Context: Diagnostic competence in students is a major medical education goal. Adding instructional guidelines to prompt deliberate reflection fosters medical students' diagnostic proficiency. This study investigates the effects of this teaching strategy on diagnostic accuracy in solving clinical cases of different complexity levels by novice and senior students.
Method: Eighty third-year and 62 sixth-year medical students participated in this three-phase experimental study. First, participants were randomly assigned to one of three experimental conditions (free reflection, cued reflection and worked example) to diagnose 12 clinical text-based cases, following different levels of deliberate reflection. In an immediate test and a delayed test, the participants diagnosed varied sets of 12 cases, six involving the same diseases (four routine and two rare). The main outcomes were the diagnostic accuracy scores achieved for the cases assessed by repeated measures of analysis of variance for each category.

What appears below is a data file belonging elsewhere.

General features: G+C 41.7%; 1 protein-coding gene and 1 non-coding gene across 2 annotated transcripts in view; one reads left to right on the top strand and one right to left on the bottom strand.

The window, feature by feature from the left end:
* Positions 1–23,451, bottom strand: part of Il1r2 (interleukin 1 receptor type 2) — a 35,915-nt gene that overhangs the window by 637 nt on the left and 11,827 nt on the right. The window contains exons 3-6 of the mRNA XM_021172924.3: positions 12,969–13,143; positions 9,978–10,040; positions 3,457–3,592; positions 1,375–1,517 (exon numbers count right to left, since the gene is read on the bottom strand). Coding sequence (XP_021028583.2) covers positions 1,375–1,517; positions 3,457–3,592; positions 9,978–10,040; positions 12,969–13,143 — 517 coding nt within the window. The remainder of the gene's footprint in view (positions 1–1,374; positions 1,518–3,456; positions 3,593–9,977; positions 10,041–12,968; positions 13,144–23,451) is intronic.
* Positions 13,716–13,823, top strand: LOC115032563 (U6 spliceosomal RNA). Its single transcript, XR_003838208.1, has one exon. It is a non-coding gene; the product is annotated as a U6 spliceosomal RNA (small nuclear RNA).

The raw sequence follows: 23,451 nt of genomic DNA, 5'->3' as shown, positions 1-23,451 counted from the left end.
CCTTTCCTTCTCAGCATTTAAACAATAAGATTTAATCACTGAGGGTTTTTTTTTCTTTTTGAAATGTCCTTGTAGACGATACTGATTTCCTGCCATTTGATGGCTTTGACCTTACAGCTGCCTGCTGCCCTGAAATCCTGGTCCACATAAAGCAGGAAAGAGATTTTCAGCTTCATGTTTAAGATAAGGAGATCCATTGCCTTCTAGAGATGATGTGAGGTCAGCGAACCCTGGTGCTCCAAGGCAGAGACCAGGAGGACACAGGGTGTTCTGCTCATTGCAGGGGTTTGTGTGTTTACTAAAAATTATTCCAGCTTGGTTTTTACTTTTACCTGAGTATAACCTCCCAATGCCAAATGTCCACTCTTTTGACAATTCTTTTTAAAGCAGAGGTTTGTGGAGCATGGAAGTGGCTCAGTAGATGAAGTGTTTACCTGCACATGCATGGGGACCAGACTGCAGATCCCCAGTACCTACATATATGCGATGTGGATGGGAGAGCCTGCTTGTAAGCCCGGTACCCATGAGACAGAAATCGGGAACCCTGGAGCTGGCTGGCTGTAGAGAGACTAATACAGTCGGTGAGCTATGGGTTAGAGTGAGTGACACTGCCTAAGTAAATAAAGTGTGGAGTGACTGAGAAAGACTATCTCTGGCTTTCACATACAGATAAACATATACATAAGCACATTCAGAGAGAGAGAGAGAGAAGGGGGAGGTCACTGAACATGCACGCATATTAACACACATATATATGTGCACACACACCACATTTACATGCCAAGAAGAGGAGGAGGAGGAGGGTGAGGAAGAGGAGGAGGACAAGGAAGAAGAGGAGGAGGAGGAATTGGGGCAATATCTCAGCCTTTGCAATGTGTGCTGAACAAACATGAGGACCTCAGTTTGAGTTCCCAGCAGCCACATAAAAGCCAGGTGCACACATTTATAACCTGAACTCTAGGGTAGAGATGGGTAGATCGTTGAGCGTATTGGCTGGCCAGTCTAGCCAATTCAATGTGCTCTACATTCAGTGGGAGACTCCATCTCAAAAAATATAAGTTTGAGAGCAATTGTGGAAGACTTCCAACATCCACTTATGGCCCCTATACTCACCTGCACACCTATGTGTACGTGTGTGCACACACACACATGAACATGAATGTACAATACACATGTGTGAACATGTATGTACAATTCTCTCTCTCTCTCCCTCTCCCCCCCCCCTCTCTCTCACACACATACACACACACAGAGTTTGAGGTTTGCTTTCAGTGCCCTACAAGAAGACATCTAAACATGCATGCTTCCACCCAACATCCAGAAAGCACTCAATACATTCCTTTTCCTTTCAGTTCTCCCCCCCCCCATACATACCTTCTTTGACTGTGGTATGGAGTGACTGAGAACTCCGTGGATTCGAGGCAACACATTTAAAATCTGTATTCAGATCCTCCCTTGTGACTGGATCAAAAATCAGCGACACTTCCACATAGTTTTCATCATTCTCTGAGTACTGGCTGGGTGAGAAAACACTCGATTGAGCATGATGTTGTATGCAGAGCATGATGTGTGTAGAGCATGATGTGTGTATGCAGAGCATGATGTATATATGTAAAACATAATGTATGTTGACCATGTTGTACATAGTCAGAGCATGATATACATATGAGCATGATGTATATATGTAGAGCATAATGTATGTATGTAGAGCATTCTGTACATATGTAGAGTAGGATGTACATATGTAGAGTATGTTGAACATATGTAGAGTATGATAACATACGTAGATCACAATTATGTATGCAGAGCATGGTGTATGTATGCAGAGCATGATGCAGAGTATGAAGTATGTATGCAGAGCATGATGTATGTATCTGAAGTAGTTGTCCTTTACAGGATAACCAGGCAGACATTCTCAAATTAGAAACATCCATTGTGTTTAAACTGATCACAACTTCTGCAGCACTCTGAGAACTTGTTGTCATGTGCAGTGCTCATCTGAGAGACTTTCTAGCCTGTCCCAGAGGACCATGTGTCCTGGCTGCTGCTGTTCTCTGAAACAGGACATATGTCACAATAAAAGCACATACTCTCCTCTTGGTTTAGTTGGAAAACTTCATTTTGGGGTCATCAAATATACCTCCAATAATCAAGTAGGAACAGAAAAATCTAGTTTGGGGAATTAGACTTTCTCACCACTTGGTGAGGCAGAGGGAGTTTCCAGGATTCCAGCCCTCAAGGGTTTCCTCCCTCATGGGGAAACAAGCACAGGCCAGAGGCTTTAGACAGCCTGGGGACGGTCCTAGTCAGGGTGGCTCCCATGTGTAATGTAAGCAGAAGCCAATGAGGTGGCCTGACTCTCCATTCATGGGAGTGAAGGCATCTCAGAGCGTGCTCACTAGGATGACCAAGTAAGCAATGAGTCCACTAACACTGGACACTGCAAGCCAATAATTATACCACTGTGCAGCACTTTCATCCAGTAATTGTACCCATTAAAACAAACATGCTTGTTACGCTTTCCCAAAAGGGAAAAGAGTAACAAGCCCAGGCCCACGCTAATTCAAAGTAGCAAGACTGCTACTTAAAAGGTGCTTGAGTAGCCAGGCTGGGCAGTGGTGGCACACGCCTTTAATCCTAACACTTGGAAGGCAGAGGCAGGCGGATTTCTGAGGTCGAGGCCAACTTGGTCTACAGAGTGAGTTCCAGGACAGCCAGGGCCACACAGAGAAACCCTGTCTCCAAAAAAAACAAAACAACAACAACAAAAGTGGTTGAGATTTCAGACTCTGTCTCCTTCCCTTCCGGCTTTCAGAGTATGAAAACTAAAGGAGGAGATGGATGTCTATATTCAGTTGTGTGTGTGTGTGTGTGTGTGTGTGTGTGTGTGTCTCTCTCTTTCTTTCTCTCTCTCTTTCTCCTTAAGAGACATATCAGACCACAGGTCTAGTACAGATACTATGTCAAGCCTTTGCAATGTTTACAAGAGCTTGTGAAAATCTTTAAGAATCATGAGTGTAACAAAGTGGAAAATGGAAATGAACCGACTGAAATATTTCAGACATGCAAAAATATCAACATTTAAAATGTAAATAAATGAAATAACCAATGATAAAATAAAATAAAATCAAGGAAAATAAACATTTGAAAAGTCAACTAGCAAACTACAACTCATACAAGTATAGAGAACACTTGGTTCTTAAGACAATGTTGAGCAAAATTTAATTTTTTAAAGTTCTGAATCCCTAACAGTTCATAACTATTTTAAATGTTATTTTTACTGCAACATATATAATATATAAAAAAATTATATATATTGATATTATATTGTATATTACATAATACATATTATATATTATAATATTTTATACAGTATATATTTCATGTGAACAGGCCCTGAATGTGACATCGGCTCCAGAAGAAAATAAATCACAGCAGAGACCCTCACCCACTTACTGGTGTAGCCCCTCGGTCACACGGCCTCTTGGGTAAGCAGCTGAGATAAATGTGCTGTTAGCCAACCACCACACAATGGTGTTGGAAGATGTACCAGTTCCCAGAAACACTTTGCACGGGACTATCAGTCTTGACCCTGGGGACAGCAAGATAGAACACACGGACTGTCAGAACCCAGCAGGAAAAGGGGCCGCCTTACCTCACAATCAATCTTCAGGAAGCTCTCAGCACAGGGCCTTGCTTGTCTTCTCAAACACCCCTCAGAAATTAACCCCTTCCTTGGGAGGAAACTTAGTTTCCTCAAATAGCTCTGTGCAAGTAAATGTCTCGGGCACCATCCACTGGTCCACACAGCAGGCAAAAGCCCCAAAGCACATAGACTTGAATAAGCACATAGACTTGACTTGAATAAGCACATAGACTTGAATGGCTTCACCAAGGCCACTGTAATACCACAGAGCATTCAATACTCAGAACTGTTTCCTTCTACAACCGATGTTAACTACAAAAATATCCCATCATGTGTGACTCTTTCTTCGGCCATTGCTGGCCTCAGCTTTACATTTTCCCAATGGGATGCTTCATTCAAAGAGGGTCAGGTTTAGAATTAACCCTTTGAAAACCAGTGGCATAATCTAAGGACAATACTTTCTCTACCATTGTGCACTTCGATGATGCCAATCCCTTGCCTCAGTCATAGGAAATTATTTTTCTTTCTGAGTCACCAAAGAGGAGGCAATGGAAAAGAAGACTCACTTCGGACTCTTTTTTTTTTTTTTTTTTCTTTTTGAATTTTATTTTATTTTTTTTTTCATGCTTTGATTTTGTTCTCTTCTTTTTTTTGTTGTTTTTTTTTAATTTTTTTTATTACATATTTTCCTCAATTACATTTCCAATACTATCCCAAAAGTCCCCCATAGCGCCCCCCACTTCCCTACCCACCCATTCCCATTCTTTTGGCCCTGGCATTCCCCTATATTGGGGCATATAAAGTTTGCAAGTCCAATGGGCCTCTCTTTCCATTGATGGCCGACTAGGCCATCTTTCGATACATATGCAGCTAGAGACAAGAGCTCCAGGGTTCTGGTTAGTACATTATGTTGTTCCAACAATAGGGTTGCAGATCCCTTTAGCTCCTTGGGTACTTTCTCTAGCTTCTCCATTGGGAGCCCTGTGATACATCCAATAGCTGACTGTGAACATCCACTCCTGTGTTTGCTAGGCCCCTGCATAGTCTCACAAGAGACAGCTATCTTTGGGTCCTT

Results: There was a signiﬁcant primary effect of experimental condition (P < .001), year of training (P < .001) and study phase (P < .001) on the diagnostic accuracy achieved. The use of deliberate reflection in addition to instructional guidelines resulted in improved results in the immediate test for all cases evaluated (P < .001), regardless of participants' seniority. In the delayed test, this benefit was maintained for simple cases (P < .001). For complex cases, the benefit was maintained only for senior students (P < .001). The cued reflection and worked example groups did not differ in performance (P > .05), but both groups surpassed the free reflection group (P < .001), regardless of the students' learning stage and case complexity.
© 2021 John Wiley & Sons Ltd and The Association for the Study of Medical Education.